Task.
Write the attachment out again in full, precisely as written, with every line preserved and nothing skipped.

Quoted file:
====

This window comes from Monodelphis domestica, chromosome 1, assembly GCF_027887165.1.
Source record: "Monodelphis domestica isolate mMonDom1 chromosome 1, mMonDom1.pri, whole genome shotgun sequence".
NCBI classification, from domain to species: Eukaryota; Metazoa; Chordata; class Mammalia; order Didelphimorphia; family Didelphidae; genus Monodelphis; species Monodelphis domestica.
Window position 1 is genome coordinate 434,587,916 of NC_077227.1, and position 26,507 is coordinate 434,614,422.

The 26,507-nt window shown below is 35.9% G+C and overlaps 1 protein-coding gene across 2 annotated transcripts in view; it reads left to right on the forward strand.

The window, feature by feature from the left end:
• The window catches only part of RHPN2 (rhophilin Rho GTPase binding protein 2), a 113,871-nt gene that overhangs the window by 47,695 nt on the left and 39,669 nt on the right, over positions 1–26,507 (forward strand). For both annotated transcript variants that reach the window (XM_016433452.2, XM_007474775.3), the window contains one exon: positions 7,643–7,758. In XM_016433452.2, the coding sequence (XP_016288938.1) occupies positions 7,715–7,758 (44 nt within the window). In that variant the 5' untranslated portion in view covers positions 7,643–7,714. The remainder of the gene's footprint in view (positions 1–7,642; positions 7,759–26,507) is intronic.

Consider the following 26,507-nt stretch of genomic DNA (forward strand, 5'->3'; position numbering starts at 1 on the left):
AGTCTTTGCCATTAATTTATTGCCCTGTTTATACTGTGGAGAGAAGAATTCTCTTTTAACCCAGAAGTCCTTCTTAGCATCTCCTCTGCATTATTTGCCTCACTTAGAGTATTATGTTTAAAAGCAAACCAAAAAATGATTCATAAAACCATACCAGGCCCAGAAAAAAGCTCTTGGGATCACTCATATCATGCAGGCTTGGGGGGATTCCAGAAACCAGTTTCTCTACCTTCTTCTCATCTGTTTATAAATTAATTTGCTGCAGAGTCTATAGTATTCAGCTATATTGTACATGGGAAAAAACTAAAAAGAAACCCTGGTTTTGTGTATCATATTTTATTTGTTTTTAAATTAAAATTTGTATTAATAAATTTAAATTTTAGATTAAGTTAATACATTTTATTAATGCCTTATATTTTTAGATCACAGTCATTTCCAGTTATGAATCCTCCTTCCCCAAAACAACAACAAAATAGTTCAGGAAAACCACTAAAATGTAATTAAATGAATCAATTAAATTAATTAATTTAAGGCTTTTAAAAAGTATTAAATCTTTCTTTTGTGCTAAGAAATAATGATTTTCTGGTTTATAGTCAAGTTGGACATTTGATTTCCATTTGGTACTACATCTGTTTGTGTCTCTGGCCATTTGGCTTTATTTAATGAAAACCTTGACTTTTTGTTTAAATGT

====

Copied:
This window comes from Monodelphis domestica, chromosome 1, assembly GCF_027887165.1.
Source record: "Monodelphis domestica isolate mMonDom1 chromosome 1, mMonDom1.pri, whole genome shotgun sequence".
NCBI classification, from domain to species: Eukaryota; Metazoa; Chordata; class Mammalia; order Didelphimorphia; family Didelphidae; genus Monodelphis; species Monodelphis domestica.
Window position 1 is genome coordinate 434,587,916 of NC_077227.1, and position 26,507 is coordinate 434,614,422.

The 26,507-nt window shown below is 35.9% G+C and overlaps 1 protein-coding gene across 2 annotated transcripts in view; it reads left to right on the forward strand.

The window, feature by feature from the left end:
• The window catches only part of RHPN2 (rhophilin Rho GTPase binding protein 2), a 113,871-nt gene that overhangs the window by 47,695 nt on the left and 39,669 nt on the right, over positions 1–26,507 (forward strand). For both annotated transcript variants that reach the window (XM_016433452.2, XM_007474775.3), the window contains one exon: positions 7,643–7,758. In XM_016433452.2, the coding sequence (XP_016288938.1) occupies positions 7,715–7,758 (44 nt within the window). In that variant the 5' untranslated portion in view covers positions 7,643–7,714. The remainder of the gene's footprint in view (positions 1–7,642; positions 7,759–26,507) is intronic.

Consider the following 26,507-nt stretch of genomic DNA (forward strand, 5'->3'; position numbering starts at 1 on the left):
AGTCTTTGCCATTAATTTATTGCCCTGTTTATACTGTGGAGAGAAGAATTCTCTTTTAACCCAGAAGTCCTTCTTAGCATCTCCTCTGCATTATTTGCCTCACTTAGAGTATTATGTTTAAAAGCAAACCAAAAAATGATTCATAAAACCATACCAGGCCCAGAAAAAAGCTCTTGGGATCACTCATATCATGCAGGCTTGGGGGGATTCCAGAAACCAGTTTCTCTACCTTCTTCTCATCTGTTTATAAATTAATTTGCTGCAGAGTCTATAGTATTCAGCTATATTGTACATGGGAAAAAACTAAAAAGAAACCCTGGTTTTGTGTATCATATTTTATTTGTTTTTAAATTAAAATTTGTATTAATAAATTTAAATTTTAGATTAAGTTAATACATTTTATTAATGCCTTATATTTTTAGATCACAGTCATTTCCAGTTATGAATCCTCCTTCCCCAAAACAACAACAAAATAGTTCAGGAAAACCACTAAAATGTAATTAAATGAATCAATTAAATTAATTAATTTAAGGCTTTTAAAAAGTATTAAATCTTTCTTTTGTGCTAAGAAATAATGATTTTCTGGTTTATAGTCAAGTTGGACATTTGATTTCCATTTGGTACTACATCTGTTTGTGTCTCTGGCCATTTGGCTTTATTTAATGAAAACCTTGACTTTTTGTTTAAATGT